Unity requires prayer and sacrifice

By  Michael Kirley, Catholic Register Special
  • February 13, 2009

{mosimage}Editor’s note: this is one of four honorary mentions for the Friars Student Writing Award contest sponsored by the Franciscan Friars of the Atonement and The Catholic Register. Michael Kirley, 17, is a Grade 12 student at St. Thomas Aquinas Catholic Secondary School in Lindsay, Ont.

The words, “That they may be one in your hand” (Ezekiel 37:17), resound throughout the ages both as a timeless message of hope for, and a challenge to, the disciples of Jesus everywhere.

Before the eyes of the Judean exiles scattered in Babylon and in Assyria, Ezekiel sets the vision of God: to the lifeless and stagnant Israel, God offers new life and to the divided exiles who have lost hope, Ezekiel pledges that God will unify them and make them holy by grafting them together as one.

Ezekiel’s enduring promise of new life and unity stands as a reminder to contemporary Christian disciples, beckoning them to welcome God’s call to unity and to find a compelling reason to devote their lives to bring harmony to the broken Body of Christ. 

Today, more than ever, Christians are called to heed the message of Ezekiel and work to generate respectful unity among all disciples and participate in God’s dream for His people. The passage reminds all that it is the Spirit of God who shapes the direction of Christian unity. 

Trusting in this viewpoint demands a fundamental shift in the attitudes of Christians towards other disciples of the Gospel: every believer is first and foremost the beloved of God.  Consequently, disciples are called to appreciate the diversity evident in the Christian church as a sign of God’s creativity.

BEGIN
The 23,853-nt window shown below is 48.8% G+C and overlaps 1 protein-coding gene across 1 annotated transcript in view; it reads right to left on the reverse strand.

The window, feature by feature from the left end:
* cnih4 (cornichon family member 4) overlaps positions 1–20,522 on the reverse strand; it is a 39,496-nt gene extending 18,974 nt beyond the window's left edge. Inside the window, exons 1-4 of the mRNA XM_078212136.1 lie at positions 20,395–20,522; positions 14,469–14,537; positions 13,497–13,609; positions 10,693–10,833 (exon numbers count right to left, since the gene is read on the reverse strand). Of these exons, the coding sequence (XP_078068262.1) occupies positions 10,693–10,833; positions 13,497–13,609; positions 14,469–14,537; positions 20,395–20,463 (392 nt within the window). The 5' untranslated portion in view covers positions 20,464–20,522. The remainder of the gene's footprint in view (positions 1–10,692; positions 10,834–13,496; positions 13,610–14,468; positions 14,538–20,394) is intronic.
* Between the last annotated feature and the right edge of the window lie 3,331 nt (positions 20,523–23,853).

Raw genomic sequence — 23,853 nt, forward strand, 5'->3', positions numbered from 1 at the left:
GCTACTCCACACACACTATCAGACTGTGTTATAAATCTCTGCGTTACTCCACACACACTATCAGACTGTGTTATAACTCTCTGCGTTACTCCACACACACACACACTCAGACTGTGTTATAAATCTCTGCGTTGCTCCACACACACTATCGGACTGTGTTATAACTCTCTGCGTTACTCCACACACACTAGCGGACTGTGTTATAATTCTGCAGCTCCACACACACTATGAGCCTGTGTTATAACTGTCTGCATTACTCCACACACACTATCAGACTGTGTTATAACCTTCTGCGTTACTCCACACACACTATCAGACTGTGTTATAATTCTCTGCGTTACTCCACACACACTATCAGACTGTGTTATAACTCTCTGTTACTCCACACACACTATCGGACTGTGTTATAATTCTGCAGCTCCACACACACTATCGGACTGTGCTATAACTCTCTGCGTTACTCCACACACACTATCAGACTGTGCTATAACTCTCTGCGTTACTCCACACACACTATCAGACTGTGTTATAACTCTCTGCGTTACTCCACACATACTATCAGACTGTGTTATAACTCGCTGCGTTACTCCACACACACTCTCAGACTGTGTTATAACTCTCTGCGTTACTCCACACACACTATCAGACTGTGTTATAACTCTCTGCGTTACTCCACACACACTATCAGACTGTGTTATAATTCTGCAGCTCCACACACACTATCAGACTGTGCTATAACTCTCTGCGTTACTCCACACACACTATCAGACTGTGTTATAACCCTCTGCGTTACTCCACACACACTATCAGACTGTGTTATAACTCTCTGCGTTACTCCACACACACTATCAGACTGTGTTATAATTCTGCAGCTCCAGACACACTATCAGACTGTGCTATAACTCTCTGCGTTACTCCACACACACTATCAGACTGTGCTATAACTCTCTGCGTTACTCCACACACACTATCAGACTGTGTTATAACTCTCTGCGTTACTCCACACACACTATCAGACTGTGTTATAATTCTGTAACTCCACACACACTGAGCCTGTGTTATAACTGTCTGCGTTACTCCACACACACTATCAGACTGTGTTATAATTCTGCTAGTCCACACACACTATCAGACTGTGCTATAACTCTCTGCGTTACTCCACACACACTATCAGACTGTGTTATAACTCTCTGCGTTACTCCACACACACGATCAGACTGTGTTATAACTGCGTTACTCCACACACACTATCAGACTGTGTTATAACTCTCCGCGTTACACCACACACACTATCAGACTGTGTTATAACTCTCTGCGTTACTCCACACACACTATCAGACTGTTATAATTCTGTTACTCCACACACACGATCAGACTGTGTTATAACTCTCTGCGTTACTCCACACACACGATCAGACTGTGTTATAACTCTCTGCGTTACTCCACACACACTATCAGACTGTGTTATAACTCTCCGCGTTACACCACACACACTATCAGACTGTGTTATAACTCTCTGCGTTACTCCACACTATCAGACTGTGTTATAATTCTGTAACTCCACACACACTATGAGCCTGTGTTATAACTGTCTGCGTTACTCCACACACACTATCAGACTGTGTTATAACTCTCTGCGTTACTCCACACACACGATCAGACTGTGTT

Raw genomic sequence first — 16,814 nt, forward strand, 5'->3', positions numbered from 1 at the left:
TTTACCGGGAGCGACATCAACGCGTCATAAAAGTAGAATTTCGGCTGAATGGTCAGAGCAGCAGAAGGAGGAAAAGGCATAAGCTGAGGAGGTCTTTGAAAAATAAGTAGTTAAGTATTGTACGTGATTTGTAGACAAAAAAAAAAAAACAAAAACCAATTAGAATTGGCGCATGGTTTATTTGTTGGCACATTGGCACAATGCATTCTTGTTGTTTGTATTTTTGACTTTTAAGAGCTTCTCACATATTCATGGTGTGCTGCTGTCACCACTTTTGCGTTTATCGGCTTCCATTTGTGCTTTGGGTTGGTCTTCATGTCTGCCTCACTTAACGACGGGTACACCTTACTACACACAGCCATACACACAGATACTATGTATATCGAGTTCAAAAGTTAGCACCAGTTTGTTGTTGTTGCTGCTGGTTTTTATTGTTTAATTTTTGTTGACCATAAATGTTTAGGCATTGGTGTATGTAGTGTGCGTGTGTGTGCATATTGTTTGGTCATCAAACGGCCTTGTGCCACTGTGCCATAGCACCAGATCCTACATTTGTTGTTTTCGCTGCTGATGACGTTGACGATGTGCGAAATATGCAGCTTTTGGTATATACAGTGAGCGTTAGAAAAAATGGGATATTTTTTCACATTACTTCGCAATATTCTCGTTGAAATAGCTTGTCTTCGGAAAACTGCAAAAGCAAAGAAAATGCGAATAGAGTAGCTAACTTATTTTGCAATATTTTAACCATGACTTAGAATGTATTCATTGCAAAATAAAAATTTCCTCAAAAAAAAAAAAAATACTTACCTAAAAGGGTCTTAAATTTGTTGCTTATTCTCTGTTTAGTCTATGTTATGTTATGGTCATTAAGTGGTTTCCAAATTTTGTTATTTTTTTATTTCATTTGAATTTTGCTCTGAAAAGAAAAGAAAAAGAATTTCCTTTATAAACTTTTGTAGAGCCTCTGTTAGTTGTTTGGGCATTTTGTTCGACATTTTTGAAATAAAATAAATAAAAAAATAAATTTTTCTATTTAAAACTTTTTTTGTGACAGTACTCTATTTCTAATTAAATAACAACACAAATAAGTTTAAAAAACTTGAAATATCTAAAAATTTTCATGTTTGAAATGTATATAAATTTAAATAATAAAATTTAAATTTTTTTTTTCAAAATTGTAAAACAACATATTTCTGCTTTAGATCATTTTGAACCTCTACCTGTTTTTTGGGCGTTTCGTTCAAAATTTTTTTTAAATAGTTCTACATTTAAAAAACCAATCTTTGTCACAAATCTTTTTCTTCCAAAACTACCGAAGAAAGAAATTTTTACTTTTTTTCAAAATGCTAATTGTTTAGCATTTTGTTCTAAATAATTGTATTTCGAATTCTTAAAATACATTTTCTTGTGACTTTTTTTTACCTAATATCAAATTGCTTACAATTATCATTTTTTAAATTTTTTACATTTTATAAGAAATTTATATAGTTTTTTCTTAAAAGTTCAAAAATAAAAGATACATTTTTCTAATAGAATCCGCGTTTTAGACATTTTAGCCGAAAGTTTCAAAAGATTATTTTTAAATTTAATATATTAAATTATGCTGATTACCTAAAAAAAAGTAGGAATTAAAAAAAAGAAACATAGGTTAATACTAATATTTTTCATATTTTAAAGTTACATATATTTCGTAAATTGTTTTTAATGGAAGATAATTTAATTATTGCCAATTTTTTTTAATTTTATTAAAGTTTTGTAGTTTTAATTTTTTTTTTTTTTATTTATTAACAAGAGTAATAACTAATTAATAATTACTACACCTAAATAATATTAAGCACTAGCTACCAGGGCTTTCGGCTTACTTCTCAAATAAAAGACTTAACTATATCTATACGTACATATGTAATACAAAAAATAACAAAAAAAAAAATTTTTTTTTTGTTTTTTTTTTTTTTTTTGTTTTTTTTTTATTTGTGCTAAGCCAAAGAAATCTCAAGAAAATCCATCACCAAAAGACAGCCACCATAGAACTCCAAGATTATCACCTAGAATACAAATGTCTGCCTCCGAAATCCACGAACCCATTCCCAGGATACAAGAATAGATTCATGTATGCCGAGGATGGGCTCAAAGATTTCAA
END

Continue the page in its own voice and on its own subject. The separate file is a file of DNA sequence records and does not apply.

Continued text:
Yes, each Christian denomination has unique liturgies, traditions, customs and governance, yet, jointly, these denominations are God’s people, the church, loved and cherished by a God who intends to unify Christians in spite of themselves.

The existence of so many denominations seems to belie God’s faith in God’s people; yet, surrendering to God’s way inspires Christians to visualize a unified church centred on God’s love.  This requires not only prayer and service, but a refinement of human priorities, so as to align them to the message of God — God treasures all in God’s hand as one.

The road toward unity is long and there is much work to be done. There is no need to fear, however. The same God who promised unity to the people of Israel entices Christian disciples to heal the divisions plaguing the church. The disciples’ imperfect efforts of joint prayer, service and dialogue are simple baby-steps on the road to unity and an awesome act of trust in a God who has immense faith in His people.

Jesus enhances Ezekiel’s words when He says, “May they be one in us, as you are in me and I am in you, so that the world may believe it was you who sent me “(John 17:21), and provides the best reason for Christian unity. Surely disciples caught up in squabbles over who is more faithful or which way is better do not witness to the loving union of Jesus with the Father. Jesus prayed for only one thing for future disciples — unity.

Where there is a community lovingly one in the tender hand of God, there is also the living presence of the Holy Trinity. To be one is the necessary vocation of the Body of Christ and a powerful sign that reveals the bond of love of the Father and the Son and leads others to faith. Then the Holy Trinity will dance with joy.

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